Ramos continues to uses TMS to treat patients who have been unresponsive to medication. He says about 60 percent of patients are responsive to medication, but suffer side effects. He also reports that another 30 percent only need talk-therapy.

But for those patients who are unresponsive to medications or suffer from side effects from antidepressants, Ramos offers TMS, and has expanded on his work begun at UF.

Currently, the FDA approves TMS for major depression exclusively, but much research has been done suggesting that TMS also helps with anxiety, PTSD, migraines, and in some cases, addiction. The brain has many functions and anxiety tends to predominate on the right side of the brain.

Although TMS on the right side of the brain has not been approved by the FDA or insurance companies, Ramos offers it as an option for patients who are following the numerous studies on TMS and reading about the positive outcomes. And for the majority of patients, with the exception of some whose brain wiring simply does not respond to TMS, results have been incredibly positive.

One of Ramos’ TMS technicians has seen his fair share of positive stories.

“I have been doing TMS treatment for about two years with Dr. Ramos,” Mark Creel says. “It’s amazing to see a patient come in being so depressed where they can’t enjoy the simplest things in life due to depression. Over the course of treatment, many are able to enjoy the simple things in life such as going to a movie, out to dinner or even just walking the beach.”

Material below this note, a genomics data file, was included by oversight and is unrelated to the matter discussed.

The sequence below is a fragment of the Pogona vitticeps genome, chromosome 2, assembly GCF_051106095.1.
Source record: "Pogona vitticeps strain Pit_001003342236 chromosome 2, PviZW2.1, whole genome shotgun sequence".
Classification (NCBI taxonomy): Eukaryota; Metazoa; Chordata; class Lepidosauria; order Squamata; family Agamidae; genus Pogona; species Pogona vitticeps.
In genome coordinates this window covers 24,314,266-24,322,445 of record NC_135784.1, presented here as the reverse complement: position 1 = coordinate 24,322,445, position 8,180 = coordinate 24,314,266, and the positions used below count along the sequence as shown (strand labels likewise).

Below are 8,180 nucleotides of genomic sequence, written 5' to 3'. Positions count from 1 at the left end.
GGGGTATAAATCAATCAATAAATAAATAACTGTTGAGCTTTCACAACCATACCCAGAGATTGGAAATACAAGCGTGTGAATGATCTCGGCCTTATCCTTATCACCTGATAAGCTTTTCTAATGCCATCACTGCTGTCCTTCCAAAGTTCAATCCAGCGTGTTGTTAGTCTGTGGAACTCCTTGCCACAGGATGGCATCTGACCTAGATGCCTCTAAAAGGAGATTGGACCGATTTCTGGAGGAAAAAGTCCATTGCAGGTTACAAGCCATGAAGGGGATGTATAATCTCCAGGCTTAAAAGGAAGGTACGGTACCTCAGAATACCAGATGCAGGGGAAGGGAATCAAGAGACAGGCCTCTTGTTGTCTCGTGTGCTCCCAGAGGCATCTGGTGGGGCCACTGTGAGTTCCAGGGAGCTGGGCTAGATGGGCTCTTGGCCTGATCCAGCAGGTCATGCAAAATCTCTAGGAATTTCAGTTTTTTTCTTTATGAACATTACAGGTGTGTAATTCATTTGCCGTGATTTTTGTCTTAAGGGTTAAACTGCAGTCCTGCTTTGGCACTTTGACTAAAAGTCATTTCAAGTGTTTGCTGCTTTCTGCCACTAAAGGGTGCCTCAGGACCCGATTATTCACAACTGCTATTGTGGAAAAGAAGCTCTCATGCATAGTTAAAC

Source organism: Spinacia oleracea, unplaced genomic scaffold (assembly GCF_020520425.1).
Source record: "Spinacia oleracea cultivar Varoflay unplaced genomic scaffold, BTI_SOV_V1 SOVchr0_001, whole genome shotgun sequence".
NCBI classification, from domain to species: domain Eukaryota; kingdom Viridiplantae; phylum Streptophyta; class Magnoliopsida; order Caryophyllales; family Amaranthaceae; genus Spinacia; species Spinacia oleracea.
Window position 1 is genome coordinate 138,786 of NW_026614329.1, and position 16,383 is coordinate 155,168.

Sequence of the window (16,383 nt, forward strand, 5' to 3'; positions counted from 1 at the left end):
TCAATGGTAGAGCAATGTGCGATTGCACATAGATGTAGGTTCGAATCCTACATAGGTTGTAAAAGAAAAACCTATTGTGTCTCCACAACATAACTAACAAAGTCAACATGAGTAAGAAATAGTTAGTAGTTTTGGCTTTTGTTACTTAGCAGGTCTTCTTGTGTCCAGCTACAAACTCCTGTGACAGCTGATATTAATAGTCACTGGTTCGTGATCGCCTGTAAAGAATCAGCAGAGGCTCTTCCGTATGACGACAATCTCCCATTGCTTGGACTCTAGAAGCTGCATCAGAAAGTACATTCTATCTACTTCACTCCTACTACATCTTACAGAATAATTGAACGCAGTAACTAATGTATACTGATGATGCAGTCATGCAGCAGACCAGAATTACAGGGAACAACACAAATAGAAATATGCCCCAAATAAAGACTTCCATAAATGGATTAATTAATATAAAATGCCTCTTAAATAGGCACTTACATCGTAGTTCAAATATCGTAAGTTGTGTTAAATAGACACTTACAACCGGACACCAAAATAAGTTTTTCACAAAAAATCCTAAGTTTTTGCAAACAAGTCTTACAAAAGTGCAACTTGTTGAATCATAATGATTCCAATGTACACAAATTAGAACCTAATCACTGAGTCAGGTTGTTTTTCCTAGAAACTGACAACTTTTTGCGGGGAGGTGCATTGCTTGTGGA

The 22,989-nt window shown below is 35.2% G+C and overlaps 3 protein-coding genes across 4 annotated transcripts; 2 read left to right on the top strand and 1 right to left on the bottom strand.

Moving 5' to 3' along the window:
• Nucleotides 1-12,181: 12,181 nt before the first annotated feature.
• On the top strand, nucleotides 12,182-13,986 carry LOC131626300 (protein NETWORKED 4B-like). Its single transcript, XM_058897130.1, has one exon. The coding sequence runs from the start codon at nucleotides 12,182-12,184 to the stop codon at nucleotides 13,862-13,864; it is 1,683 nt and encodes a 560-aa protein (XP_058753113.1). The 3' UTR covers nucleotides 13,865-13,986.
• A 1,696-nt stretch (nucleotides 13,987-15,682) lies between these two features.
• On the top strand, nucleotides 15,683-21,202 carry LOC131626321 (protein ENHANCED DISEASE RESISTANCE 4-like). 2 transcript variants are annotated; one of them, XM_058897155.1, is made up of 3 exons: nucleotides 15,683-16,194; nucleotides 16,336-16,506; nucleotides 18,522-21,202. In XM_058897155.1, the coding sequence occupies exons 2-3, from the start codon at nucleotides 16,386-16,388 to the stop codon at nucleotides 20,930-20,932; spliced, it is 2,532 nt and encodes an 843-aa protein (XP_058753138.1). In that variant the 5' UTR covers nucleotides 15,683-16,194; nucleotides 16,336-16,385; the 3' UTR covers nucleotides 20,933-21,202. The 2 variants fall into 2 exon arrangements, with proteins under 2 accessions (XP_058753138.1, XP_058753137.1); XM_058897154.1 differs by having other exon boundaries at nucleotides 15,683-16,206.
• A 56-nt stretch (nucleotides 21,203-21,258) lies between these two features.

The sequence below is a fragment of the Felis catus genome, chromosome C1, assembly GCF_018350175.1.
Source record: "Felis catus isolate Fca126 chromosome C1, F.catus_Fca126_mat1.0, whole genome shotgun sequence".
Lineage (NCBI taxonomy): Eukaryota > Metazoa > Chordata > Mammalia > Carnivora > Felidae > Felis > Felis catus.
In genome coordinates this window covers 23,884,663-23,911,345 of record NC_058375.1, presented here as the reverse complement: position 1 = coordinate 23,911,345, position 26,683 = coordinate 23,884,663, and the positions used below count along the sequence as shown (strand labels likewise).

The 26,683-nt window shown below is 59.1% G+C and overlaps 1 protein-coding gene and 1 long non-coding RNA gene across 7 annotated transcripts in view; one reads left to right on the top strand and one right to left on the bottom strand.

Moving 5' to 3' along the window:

It’s hearing life-changing statements like this that keep Ramos motivated and encouraged to continue helping those in need, even though his schedule has gotten busier than ever.

“I still do community outreach,” he says. “I’ve always done that, that always will be a part of me and will never leave me. For me, it’s not about being published and it’s definitely not about the money because I will be in debt the rest of my life! At least I’m doing it for right reasons … I love what I do.”


Age: 46

Lives in: Vero Beach

Occupation: Psychiatrist

Family: In a long term relationship

Education: Old Dominion University, Norfolk, Va; Residencies: University of the East Ramon Magsaysay Memorial Medical Center College of Medicine; Creedmoor Psychiatric Center; Academic and Clinical Affiliation with Columbia University/New York Presbyterian Hospital ; Fellowship training: University of Florida, Center for Psychiatry, Addiction and Pain Medicine.

Hobbies: “I love cars. I rebuilt my ’92 Miata when I was studying for the boards because I was anxious. I first started cleaning the engine and next thing I knew I took apart the car and put it back together.”

Who/what inspires me: My patients.

Something most people don’t know about me: “I love computers and I love interior design.”

See the original article in the print publication